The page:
A financial planner has been slammed for his role in filing allegedly fraudulent loan applications that led ASIC to ban a mortgage broker this week.
Banned Sydney broker Athol Halvorsen told Wealth Professional sister title Australian Broker Online that he has been made a “scapegoat.”
The watchdog handed Halvorsen a six-year ban on Tuesday, and cancelled the credit licence of Gearing.com, where Halvorsen is a senior manager.
ASIC claimed he submitted nine loan applications to St George and Perpetual, pre-GFC, that contained false and misleading statements regarding the borrowers’ income and employment.
However, Halvorsen strenuously denies the fraud allegations, saying that the borrowers themselves signed the documents to say all information provided “was correct and true”, that the information was provided by the clients in conjunction with their financial planner – and that the banks accepted it.
“These clients received an electronic copy of the application forms, from St George as part of their mortgage documents and they have to read it and sign it to authorise that everything in the application form is true,” he said.
“Clearly they’ve just exaggerated things, for example ‘my car is worth $19k’ when the application form says it’s worth $29k. That’s what it boils down to. You have to sign it and send it back to get your money advance. They’ve all agreed that whatever was on that application is true and correct.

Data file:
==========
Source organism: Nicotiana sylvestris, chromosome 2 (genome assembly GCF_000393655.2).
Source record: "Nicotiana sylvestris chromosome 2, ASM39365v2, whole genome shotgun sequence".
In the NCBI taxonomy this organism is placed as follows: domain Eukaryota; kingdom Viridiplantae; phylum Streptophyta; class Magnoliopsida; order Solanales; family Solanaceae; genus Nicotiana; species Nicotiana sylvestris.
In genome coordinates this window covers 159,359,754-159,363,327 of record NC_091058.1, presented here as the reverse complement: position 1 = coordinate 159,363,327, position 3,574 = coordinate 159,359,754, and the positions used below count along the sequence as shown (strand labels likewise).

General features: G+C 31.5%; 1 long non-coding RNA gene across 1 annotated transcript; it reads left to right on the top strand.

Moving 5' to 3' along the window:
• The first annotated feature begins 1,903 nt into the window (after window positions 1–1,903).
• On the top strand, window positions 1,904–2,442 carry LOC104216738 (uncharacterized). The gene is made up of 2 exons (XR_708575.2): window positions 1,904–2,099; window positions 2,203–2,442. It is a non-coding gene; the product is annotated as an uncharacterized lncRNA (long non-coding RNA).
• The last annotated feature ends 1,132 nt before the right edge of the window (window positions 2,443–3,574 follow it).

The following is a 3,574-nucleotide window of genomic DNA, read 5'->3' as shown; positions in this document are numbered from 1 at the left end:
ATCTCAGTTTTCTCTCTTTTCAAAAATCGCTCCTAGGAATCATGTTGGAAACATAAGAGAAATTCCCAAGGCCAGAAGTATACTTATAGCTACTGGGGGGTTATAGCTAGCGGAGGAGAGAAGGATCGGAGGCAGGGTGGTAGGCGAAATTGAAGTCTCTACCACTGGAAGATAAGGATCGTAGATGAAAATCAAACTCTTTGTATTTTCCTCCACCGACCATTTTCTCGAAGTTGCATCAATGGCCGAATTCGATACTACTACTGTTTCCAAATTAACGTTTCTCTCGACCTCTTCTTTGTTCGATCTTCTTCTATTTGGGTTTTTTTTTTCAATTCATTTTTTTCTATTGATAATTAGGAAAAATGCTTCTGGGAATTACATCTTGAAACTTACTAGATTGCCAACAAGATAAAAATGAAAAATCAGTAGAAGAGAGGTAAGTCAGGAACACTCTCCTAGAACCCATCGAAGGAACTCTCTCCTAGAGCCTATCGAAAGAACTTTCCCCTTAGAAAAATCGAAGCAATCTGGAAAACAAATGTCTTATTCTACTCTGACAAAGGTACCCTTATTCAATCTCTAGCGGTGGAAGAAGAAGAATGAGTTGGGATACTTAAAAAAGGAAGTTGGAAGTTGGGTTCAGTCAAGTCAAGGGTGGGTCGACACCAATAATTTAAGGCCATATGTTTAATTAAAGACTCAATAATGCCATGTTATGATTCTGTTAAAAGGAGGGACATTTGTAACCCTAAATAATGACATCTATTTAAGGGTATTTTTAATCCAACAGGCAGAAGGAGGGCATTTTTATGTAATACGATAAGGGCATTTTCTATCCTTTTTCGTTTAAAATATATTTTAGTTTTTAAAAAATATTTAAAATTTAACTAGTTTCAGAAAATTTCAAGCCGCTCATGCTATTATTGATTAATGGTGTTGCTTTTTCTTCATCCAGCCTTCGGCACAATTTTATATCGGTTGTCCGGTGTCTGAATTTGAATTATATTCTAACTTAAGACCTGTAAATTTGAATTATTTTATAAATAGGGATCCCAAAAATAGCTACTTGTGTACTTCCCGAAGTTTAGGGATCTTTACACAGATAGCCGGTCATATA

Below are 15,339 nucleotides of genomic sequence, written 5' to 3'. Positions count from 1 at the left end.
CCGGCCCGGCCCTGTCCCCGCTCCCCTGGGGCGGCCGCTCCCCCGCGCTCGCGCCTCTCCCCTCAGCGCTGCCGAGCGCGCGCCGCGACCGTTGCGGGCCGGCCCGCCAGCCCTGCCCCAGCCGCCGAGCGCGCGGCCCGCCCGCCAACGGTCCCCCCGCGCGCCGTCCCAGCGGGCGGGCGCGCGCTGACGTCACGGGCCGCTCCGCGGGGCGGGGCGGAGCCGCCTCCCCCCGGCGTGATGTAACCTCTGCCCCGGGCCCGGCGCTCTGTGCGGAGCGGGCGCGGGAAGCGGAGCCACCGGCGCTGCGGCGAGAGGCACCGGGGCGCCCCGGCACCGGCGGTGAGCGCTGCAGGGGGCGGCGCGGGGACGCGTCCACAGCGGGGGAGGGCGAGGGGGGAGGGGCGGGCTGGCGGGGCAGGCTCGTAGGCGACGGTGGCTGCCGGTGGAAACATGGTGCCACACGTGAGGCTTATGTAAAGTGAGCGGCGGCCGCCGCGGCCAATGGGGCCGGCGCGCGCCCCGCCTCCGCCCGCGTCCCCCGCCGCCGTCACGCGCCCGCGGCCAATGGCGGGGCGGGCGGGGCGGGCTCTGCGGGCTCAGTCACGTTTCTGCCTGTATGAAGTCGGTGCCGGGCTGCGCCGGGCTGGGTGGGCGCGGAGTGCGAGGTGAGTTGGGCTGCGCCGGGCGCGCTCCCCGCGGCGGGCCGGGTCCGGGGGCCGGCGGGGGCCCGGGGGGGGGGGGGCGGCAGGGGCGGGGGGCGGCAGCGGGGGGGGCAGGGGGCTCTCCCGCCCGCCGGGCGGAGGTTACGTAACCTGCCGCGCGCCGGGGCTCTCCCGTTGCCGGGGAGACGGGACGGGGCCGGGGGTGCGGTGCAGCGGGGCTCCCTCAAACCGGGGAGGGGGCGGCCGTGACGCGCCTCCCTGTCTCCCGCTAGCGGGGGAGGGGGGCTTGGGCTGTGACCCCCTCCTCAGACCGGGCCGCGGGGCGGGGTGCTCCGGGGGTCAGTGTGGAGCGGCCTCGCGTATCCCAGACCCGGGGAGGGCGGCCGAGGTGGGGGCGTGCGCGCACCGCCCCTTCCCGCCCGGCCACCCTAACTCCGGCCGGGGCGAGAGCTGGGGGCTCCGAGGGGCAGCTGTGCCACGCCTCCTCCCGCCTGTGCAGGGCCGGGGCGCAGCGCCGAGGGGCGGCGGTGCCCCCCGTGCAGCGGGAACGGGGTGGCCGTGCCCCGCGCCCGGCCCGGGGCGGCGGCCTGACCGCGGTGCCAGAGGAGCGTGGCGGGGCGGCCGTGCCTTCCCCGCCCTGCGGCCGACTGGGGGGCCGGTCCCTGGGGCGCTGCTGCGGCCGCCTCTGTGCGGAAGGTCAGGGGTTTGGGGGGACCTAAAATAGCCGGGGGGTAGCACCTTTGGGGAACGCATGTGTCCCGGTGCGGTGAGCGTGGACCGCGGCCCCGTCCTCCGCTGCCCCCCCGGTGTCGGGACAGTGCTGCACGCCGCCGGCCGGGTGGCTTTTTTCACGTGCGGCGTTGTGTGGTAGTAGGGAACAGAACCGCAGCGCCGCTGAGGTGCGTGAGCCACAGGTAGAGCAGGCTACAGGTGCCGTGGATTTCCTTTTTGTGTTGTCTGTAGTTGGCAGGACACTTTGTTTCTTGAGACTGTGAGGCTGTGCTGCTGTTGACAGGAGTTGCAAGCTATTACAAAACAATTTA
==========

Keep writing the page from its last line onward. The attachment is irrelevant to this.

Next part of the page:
“That’s information provided to me from them and their financial planner.”
The financial planner involved, who Halvorsen did not name, was banned earlier this year for his role in the saga.
A matter of trust
“I was not investing money for clients into an investment scheme. I had nothing to do with it. I had no idea. They came to me from their financial planner,” he said.
“When I’m with a client and also liaising with their financial planner – at their request – I trust, and they trust, the financial planner. Had their money not been lost, there’d be no problems whatsoever.
“I wasn’t acting for them [as a financial adviser]. I was doing my job as a mortgage broker.”
He admitted the loans were low documentation for a property investment, although he had “no idea” what the investment scheme was, and it wasn’t his responsibility to know.
“As I said their financial planner lost their money, so now these poor clients, and I do feel for them, are just trying to get their money back.
“They’ve tried St George, they’ve tried personally coming after me, they’ve tried this and that, and the last resort was ASIC.”
Halvorsen added that the banned planner involved in the alleged fraud “has been screwed”.
“He was first target of course. But he didn’t get the clients out of debt, and that’s what they’ve been trying to do. Which I do understand – they’re trying to get out of a debt. And that’s fine. But personally I was not involved in what they were investing in. I don’t actually know what they were investing in. At the time I didn’t – of course I do now.”
He said ASIC bans of this nature will only increase in the near future, and the lenders should be held accountable for their role.
“ASIC will crack down. It will blow up in the banks’ face eventually, but I don’t think [mortgage brokers], the number one scapegoat here, will get any benefit from that.”